LONDON — The British man who took four people hostage at a Texas synagogue over the weekend before being killed was known to British intelligence services, British and U.S. officials said Tuesday.

The man, whom the F.B.I. identified as Malik Faisal Akram, 44, had been on the watch list of Britain’s MI5 security service as a “subject of interest,” according to a British official who requested anonymity. The British intelligence agency started a brief investigation into Mr. Akram in the second half of 2020, and closed it after reaching the assessment that there was no indication of any terrorist threat at that time, the official said.

That account was also revealed by an American official briefed on the matter, who also spoke on condition of anonymity because the investigation is continuing.

The details of the investigation were reported earlier by the BBC and The Guardian.

Mr. Akram, originally from the northern British town of Blackburn, had arrived in the United States just before the New Year after leaving Britain on Dec. 29, but much is still unknown about why he targeted the Congregation Beth Israel in Colleyville, Texas, during a Saturday morning service. Britain’s Home Office declined to comment on the case or confirm the BBC report on the investigation.

Gulbar Akram, Mr. Akram’s brother, has described his sibling as mentally unwell and said he also had a criminal past and was known to the British police. He questioned how his brother was allowed to enter the United States, but he maintained that he did not believe his brother was antisemitic.

The family said they had been cooperating with the British authorities, and Gulbar Akram spoke with his brother during the 11-hour standoff, trying to convince him to release the hostages and turn himself in.

Two teenagers were arrested on Sunday night in the northern British city of Manchester “as part of the ongoing investigation into the attack that took place at a Synagogue in Texas,” the Greater Manchester Police said in a statement. They were later released without charge.

An address in North Manchester was also searched as part of the investigation by counterterrorism police. Dominic Scally, the temporary assistant chief constable for Counter Terrorism Policing North West, said the police were “continuing to assist with the investigation which is being led by U.S. authorities” and that they had held meetings with them overnight.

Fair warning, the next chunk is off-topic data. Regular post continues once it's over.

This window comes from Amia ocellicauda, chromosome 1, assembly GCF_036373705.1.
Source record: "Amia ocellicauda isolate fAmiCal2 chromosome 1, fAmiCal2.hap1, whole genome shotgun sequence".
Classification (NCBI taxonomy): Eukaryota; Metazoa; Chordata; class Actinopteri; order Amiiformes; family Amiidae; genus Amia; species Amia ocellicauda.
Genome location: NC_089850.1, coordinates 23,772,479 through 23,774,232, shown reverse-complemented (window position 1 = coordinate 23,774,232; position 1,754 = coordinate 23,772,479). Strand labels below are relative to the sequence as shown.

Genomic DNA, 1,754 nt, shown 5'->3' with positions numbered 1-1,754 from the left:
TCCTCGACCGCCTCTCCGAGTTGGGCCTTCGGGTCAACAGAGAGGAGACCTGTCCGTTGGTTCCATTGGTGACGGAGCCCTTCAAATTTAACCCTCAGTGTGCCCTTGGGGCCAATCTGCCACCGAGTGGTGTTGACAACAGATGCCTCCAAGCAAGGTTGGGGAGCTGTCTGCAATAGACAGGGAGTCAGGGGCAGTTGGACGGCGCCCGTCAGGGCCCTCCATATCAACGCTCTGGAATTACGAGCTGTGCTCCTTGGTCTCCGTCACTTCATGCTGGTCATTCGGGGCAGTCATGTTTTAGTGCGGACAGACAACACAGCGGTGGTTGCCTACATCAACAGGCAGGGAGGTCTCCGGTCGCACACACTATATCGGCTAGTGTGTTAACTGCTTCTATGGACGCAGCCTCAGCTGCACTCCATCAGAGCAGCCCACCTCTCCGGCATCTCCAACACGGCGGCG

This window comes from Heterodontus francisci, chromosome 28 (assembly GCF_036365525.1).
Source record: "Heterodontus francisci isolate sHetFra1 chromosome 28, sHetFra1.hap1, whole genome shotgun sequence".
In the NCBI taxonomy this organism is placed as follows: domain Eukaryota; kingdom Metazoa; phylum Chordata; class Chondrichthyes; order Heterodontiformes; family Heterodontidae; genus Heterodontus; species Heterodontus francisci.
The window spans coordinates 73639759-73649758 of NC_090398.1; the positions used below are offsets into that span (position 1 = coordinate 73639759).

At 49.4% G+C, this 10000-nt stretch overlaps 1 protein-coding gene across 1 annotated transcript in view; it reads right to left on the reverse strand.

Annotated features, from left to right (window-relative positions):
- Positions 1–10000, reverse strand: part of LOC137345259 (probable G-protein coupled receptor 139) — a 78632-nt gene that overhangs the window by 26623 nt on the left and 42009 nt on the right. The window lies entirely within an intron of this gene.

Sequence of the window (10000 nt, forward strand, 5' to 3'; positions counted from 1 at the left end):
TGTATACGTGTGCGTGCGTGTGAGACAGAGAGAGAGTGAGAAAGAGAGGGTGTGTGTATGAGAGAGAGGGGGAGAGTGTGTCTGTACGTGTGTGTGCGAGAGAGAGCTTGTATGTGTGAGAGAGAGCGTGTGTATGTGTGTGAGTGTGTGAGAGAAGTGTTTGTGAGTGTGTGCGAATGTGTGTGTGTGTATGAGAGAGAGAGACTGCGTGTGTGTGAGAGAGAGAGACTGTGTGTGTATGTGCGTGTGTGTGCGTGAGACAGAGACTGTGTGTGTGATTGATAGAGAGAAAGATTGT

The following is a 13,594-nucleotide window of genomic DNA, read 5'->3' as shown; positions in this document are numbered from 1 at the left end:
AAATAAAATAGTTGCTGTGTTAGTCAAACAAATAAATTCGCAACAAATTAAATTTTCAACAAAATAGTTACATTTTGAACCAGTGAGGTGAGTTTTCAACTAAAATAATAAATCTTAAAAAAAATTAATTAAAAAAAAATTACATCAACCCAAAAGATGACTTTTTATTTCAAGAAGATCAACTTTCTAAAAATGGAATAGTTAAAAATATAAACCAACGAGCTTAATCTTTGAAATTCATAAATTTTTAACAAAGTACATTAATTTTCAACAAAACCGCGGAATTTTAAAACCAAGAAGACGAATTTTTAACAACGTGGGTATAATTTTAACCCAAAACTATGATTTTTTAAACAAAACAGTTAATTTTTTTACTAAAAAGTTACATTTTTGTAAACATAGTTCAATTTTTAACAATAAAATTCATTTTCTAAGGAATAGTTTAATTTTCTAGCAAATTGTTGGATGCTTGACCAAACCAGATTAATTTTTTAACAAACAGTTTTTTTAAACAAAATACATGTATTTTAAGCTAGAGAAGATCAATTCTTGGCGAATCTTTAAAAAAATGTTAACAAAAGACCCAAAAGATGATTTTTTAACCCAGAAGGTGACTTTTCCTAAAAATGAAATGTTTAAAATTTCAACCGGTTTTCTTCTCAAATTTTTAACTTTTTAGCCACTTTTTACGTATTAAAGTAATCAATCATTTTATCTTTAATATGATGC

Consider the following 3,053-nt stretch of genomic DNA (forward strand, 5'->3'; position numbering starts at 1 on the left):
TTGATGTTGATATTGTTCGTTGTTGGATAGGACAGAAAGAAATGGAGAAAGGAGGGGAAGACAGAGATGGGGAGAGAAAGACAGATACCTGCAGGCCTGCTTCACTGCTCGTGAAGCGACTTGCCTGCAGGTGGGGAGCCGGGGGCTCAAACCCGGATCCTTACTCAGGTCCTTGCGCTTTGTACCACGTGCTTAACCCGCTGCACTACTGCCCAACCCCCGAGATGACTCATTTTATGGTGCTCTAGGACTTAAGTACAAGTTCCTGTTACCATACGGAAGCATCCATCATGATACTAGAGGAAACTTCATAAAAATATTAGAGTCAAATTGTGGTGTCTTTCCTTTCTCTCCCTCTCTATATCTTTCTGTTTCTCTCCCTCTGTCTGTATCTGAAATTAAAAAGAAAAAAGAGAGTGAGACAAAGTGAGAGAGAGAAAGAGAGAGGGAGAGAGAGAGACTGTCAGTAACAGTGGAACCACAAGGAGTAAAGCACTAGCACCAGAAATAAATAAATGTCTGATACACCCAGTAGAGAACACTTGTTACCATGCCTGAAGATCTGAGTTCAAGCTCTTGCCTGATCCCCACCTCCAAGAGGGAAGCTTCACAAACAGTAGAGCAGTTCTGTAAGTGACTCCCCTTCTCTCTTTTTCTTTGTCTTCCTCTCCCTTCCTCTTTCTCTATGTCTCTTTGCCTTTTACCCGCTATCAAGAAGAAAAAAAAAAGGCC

All four people who were held hostage by Mr. Akram in Texas, including the rabbi of the synagogue, made it out unharmed. One man was released a few hours after the standoff began. The rabbi, Charlie Cytron-Walker, described how hours later, he pushed a chair at Mr. Akram, who was wielding a gun, and the remaining three men ran for the door.

Law enforcement then entered the building, and Mr. Akram was shot and killed. The F.B.I. said in a statement over the weekend that there was no indication anyone else was involved in the hostage-taking incident.

Rabbi Cytron-Walker attributed the escape by the hostages to years of security training, after threats to a number of other synagogues. In an interview with The New York Times, Rabbi Cytron-Walker said he had taken part in at least four separate trainings in recent years.

Mr. Akram claimed when he took the hostages at the synagogue that he had guns and two bombs and was “not afraid to pull the strings,” according to a federal law enforcement official. He also demanded to speak to a Jewish leader in New York or he would shoot hostages, the official said.

During the incident he was also heard referencing Aafia Siddiqui, a Pakistani neuroscientist who was convicted in a federal court in 2010 for trying to kill American military officers while she was in custody in Afghanistan. She is serving an 86-year prison sentence in Fort Worth, not far from Colleyville.

The F.B.I. is investigating how he acquired the gun.

President Biden on Sunday called the attack an act of terrorism, and Liz Truss, Britain’s foreign secretary, said that Britain condemned the “act of terrorism and antisemitism.”

Megan Specia reported from London, and Eileen Sullivan from Washington. Adam Goldman and Eric Schmitt contributed reporting from Washington, and Aina J. Khan contributed reporting from Bradford, England.

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By MD Abdullah

Abdullah is a former educator, lifelong money nerd, and a Plutus Award-winning freelance writer who specializes in the scientific research behind irrational money behaviors. Her background in education allows her to make complex financial topics relatable and easily understood by the layperson. She is the author of four books, including End Financial Stress Now and The Five Years Before You Retire.

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